The Western Union DeskFax

This device, manufactured for Western Union by Seeburg, was used to send and receive telegrams from a customer location to Western Union's nearest office. It was not used for sending fax transmissions between cutomer locations. It would be connected to a dedicated line and there was no facility for dialing or directing calls to or from another location.

(Click on each image for a higher resolution view.)

External overview of the Western Union DeskFax. The scribed line and arrow on the drum indicate how to align the telegram page for transmission, or thermal paper for reception.


Similar angle with the top removed. The scanning lanp, painted black except for a small aperature, is visible in front of the transformer at the upper right.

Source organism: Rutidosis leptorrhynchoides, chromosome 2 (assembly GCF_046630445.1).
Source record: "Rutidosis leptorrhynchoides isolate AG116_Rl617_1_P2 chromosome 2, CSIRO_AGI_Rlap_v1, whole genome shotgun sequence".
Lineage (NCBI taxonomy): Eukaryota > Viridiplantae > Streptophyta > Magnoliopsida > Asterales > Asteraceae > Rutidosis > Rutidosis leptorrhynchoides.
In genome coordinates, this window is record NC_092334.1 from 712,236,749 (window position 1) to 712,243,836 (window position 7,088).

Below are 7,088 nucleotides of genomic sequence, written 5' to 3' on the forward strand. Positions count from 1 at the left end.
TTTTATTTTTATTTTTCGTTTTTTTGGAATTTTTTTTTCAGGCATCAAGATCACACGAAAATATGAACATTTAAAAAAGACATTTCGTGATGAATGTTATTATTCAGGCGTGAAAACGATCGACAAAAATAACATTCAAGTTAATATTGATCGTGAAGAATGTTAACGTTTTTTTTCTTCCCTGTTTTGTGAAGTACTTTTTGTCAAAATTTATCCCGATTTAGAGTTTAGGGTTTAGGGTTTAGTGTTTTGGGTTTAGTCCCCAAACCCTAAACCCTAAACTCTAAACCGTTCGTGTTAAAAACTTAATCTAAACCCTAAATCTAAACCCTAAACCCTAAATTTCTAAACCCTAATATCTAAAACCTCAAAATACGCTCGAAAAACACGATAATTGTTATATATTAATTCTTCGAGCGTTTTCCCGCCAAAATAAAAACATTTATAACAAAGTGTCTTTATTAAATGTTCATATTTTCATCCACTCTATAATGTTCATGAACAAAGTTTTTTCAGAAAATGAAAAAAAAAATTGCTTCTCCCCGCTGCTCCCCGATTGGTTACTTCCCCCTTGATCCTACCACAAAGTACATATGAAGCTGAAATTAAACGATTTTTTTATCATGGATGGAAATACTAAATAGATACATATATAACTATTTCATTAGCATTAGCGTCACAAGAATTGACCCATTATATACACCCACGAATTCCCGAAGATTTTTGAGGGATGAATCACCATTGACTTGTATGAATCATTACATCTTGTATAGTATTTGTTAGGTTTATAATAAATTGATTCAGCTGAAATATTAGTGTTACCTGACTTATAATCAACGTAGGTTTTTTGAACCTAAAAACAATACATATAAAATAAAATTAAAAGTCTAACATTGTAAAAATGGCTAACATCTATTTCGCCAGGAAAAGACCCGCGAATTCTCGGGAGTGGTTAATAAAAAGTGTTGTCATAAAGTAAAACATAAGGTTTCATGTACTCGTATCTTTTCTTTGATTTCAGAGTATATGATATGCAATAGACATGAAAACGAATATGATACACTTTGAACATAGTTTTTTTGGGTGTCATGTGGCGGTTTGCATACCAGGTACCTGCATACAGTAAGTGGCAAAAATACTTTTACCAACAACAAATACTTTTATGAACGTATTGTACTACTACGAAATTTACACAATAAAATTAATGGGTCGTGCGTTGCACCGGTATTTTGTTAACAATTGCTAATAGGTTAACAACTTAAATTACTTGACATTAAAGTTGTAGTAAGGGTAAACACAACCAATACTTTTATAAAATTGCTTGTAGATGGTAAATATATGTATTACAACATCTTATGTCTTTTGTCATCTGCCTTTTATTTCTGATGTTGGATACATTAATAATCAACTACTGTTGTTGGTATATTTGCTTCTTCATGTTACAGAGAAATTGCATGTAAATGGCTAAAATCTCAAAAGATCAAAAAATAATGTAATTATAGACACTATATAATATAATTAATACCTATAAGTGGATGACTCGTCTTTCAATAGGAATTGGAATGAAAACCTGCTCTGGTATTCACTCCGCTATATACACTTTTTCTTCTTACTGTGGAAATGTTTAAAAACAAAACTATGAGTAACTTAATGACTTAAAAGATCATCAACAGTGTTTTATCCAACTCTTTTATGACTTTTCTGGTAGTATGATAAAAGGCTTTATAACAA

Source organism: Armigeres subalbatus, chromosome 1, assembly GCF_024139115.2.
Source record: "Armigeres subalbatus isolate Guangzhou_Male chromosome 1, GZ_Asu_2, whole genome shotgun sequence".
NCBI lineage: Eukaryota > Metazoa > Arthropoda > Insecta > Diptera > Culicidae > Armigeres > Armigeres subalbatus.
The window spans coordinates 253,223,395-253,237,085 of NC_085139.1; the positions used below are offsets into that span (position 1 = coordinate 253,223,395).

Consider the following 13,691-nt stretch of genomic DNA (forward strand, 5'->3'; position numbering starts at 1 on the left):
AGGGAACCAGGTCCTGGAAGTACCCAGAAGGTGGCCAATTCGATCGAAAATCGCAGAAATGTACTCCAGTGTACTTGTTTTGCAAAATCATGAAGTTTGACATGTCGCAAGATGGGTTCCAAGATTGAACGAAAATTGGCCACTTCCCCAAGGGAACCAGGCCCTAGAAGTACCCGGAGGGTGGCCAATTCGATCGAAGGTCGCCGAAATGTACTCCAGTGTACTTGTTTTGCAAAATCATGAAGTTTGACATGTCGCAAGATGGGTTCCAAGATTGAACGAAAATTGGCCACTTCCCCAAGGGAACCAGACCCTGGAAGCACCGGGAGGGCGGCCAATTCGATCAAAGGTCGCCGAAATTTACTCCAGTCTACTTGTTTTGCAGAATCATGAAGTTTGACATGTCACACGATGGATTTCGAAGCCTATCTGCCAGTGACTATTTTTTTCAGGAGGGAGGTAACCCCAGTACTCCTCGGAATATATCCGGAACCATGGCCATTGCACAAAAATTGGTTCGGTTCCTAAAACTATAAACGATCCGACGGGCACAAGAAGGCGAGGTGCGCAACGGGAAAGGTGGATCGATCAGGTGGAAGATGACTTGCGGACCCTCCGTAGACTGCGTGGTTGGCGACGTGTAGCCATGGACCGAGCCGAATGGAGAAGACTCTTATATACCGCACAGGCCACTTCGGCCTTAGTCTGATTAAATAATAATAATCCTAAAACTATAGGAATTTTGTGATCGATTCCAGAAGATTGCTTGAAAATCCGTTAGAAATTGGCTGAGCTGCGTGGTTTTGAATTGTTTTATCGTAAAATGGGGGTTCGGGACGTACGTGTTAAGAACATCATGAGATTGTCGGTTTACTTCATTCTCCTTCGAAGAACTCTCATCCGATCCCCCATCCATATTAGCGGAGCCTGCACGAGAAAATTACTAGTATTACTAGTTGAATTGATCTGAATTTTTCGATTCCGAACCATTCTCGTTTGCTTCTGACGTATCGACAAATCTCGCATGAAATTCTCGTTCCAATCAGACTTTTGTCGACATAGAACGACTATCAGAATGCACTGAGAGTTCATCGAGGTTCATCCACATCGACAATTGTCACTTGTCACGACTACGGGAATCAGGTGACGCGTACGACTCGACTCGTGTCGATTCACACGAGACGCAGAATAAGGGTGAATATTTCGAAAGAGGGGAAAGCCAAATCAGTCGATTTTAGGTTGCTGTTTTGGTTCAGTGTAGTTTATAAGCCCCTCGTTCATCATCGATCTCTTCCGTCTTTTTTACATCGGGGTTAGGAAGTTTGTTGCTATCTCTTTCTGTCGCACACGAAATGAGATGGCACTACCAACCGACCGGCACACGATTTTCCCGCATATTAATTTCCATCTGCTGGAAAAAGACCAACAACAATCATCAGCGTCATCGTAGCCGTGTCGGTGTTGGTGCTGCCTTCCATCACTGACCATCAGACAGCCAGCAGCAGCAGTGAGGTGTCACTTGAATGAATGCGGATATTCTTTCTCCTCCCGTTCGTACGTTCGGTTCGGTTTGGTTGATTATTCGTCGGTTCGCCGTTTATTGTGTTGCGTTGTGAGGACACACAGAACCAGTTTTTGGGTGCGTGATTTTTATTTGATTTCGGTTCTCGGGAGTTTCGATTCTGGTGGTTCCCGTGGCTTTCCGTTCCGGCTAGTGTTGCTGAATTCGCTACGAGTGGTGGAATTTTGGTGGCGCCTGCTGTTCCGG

Overhead view. The chopper disk which produces the modulation frequency for the image signal is clearly visible in the center. The drive motor is at lower left. The blade switch extending from the motor to the drive shaft produces the horizontal sync pulse with each rotation of the drum.


Close up of the optical path for transmission. The lamp, center right, shines through a condenser and focusing lens (with springs, aiming to the lower left) to produce a spot of light (not visible) on the drum. The light reflects from the paper on the drum and through an objective lens (with one spring, aiming up) where it comes to a focus in front of a pinhole (just visible above the spring). Light from the pinhole passes through the spinning chopper disk and on to the photocell, mounted horizontally inside the black twist-lock shield.

View of right side with Seeburg verbage visible. Above that, the drive motor and horizontal sync pulse-generating switch riding the drive shaft.


View of top of the case, with instruction card.

COPYRIGHT © 2006 David Breneman